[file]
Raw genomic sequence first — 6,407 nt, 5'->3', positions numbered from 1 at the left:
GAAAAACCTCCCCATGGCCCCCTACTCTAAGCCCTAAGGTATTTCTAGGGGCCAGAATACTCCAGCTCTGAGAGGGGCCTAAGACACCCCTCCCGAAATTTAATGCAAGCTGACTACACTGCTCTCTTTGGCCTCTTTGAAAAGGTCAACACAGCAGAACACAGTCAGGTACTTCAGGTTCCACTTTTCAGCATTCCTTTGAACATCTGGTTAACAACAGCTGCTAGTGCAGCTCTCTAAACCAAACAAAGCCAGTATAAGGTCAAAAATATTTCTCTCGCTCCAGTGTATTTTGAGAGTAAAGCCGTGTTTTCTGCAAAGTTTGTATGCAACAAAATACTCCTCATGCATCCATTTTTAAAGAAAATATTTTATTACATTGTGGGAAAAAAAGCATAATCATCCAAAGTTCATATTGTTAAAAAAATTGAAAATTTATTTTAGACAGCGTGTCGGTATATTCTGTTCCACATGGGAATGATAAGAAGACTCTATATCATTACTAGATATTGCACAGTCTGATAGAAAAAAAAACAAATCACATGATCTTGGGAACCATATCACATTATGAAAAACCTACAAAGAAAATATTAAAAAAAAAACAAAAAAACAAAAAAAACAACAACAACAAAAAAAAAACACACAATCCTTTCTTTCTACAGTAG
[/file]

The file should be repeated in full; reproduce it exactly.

Raw genomic sequence first — 6,407 nt, 5'->3', positions numbered from 1 at the left:
GAAAAACCTCCCCATGGCCCCCTACTCTAAGCCCTAAGGTATTTCTAGGGGCCAGAATACTCCAGCTCTGAGAGGGGCCTAAGACACCCCTCCCGAAATTTAATGCAAGCTGACTACACTGCTCTCTTTGGCCTCTTTGAAAAGGTCAACACAGCAGAACACAGTCAGGTACTTCAGGTTCCACTTTTCAGCATTCCTTTGAACATCTGGTTAACAACAGCTGCTAGTGCAGCTCTCTAAACCAAACAAAGCCAGTATAAGGTCAAAAATATTTCTCTCGCTCCAGTGTATTTTGAGAGTAAAGCCGTGTTTTCTGCAAAGTTTGTATGCAACAAAATACTCCTCATGCATCCATTTTTAAAGAAAATATTTTATTACATTGTGGGAAAAAAAGCATAATCATCCAAAGTTCATATTGTTAAAAAAATTGAAAATTTATTTTAGACAGCGTGTCGGTATATTCTGTTCCACATGGGAATGATAAGAAGACTCTATATCATTACTAGATATTGCACAGTCTGATAGAAAAAAAAACAAATCACATGATCTTGGGAACCATATCACATTATGAAAAACCTACAAAGAAAATATTAAAAAAAAAACAAAAAAACAAAAAAAACAACAACAACAAAAAAAAAACACACAATCCTTTCTTTCTACAGTAG